New one-day rules to get balls flying


Significant rule changes to the Australian domestic one-day cricket format will see teams in a faster and less predictable competition this season.

The Ryobi One-Day Cup series started on October 6 with a host of changes to reinvigorate the game.

The main rule change involves the batting team having 45 overs split into two innings, one of 20 and another of 25.

ON THE ATTACK: New rules aim to fill WACA seats next time Western Warriors all-rounder Matthew Johnston plays.

Teams will be able select 12 players to use during a game with bowlers able to bowl 12 overs each instead of 10.

The Western Australian Cricket Association operations manager Andrew Scotford said the changes would help liven up one-day cricket.

“We’re looking forward to see how the new format will work,” he said.

“This is another opportunity to highlight the aspects of the game the public enjoy.”

The main focus of the format change is to refresh the one-day format for a changing Australian public.

Cricket Australia did an extensive survey of cricket fans and consulted with players to investigate whether the one-day format needed changing.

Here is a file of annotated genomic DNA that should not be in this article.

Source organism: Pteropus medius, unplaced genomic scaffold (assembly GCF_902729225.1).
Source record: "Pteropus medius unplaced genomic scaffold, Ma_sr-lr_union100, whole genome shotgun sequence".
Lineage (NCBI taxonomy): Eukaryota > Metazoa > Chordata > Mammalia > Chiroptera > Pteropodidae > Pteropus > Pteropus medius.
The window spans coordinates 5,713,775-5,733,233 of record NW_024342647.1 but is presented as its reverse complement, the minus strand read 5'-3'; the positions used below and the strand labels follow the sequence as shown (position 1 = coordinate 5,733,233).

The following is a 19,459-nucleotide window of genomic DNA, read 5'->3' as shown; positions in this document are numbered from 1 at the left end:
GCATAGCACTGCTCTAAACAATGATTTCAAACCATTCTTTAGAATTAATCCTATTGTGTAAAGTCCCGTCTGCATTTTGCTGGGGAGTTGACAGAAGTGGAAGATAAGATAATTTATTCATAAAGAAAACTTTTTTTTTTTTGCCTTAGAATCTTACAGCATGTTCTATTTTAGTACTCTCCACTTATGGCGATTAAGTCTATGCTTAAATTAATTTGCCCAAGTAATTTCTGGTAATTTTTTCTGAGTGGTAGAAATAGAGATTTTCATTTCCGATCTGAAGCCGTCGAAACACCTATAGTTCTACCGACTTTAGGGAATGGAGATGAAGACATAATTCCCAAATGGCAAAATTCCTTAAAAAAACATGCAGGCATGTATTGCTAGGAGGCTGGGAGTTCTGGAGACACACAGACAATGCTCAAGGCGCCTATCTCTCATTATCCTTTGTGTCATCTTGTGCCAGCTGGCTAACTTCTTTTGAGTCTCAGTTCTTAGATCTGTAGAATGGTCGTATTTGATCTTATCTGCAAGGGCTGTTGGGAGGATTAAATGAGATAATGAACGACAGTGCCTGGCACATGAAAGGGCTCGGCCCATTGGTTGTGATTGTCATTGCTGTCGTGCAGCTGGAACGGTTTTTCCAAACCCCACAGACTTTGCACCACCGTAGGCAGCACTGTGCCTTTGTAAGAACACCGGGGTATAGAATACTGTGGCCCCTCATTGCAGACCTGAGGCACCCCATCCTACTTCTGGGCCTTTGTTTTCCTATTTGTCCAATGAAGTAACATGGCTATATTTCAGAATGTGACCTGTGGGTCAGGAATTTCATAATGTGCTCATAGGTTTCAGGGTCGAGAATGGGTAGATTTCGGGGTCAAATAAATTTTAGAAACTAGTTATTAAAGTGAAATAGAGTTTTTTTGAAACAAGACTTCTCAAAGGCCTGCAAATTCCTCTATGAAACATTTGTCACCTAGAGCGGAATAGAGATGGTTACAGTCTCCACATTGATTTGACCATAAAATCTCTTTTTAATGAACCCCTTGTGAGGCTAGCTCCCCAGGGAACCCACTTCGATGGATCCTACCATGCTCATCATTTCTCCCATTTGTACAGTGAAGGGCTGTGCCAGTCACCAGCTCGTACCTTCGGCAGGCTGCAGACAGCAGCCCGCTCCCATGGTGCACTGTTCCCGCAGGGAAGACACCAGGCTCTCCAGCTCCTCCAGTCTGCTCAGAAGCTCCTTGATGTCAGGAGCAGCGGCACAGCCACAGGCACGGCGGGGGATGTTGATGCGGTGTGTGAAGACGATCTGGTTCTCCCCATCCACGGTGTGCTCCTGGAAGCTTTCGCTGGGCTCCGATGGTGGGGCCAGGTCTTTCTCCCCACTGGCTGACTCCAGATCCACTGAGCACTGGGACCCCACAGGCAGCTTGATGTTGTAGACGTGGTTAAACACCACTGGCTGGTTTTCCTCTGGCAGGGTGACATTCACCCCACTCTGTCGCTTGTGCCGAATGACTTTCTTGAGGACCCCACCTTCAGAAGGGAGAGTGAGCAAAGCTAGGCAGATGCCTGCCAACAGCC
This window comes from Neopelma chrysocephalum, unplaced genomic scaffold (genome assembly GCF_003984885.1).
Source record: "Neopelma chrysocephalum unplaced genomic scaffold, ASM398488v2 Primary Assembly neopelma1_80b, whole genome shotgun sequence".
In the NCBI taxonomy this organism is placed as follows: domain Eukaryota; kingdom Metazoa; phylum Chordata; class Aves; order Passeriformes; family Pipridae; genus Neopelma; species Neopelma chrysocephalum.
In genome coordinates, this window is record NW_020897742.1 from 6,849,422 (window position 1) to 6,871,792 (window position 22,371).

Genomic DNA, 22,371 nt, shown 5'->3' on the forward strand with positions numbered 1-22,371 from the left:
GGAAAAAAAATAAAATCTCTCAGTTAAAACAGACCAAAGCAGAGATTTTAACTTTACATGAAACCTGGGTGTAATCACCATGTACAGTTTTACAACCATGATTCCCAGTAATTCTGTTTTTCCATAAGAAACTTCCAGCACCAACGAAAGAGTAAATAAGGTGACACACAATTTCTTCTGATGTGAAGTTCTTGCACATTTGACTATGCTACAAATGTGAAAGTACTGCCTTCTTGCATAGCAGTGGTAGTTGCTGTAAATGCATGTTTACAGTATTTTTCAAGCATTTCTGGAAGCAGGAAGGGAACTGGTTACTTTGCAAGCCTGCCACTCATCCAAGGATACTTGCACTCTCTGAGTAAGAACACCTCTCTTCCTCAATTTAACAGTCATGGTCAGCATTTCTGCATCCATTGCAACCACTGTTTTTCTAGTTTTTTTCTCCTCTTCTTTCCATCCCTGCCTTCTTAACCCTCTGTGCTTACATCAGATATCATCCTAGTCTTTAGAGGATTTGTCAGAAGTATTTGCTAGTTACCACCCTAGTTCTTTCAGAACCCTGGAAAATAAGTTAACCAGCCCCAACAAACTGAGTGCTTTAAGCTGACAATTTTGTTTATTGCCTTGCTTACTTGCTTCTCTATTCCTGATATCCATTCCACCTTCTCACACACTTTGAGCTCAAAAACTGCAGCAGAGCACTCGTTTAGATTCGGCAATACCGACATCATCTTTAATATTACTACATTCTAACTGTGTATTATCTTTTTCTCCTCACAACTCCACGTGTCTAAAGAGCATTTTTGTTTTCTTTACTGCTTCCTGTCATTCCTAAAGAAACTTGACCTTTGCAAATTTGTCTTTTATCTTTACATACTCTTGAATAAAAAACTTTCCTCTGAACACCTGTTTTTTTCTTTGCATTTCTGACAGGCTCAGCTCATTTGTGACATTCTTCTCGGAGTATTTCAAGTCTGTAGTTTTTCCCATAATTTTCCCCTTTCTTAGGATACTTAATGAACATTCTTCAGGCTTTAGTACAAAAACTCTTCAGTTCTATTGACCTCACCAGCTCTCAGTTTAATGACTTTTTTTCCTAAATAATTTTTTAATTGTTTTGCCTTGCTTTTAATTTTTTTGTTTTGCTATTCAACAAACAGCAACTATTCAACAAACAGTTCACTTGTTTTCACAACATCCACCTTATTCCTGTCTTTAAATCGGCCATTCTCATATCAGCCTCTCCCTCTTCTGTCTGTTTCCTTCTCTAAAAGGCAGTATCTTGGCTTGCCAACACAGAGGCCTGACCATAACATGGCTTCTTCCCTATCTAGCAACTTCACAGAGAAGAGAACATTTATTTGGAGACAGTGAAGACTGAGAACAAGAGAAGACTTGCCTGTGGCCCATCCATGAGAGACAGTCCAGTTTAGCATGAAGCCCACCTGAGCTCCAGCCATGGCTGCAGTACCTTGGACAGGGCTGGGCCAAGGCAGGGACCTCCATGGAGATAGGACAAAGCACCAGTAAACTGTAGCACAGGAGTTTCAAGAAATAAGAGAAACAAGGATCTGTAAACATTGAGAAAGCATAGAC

The survey showed one-day cricket was still the Australian public’s favourite format of cricket but it needed changing because of the emergence of the Twenty20 format.

Fans wanted a faster game with more strategy and less predictability.

Split innings would remove the predictable middle overs associated with the old 50-over format.

“I think the new rule changes will highlight the areas of the game that are interesting for the public and being able to play day/night games this season will mean more people can come along and watch,” Mr Scotford said.

The Australian Cricketers’ Association communications manager Eivion Bowen said it would be interesting to see whether players would adapt to the new rules.

“Players are supportive of the change generally to the one-day format and are trialling these changes this season in good faith,” Mr Bowen said.

“We will continue to monitor the feedback from a player’s perspective although generally it’s too early to establish any particular position.”

Mr Scotford said teams were willing to try the new format to better the game.

“The format change is giving [teams] an opportunity to see how the game is going halfway through and change [their] tactics accordingly,” he said.

“This format offers a new way to see the game and we are still curious to see how it will all end up.”

The Warriors played their third Ryobi Cup game on Saturday against Victoria.

Published in the Western Independent October 2010

Categories: Sport

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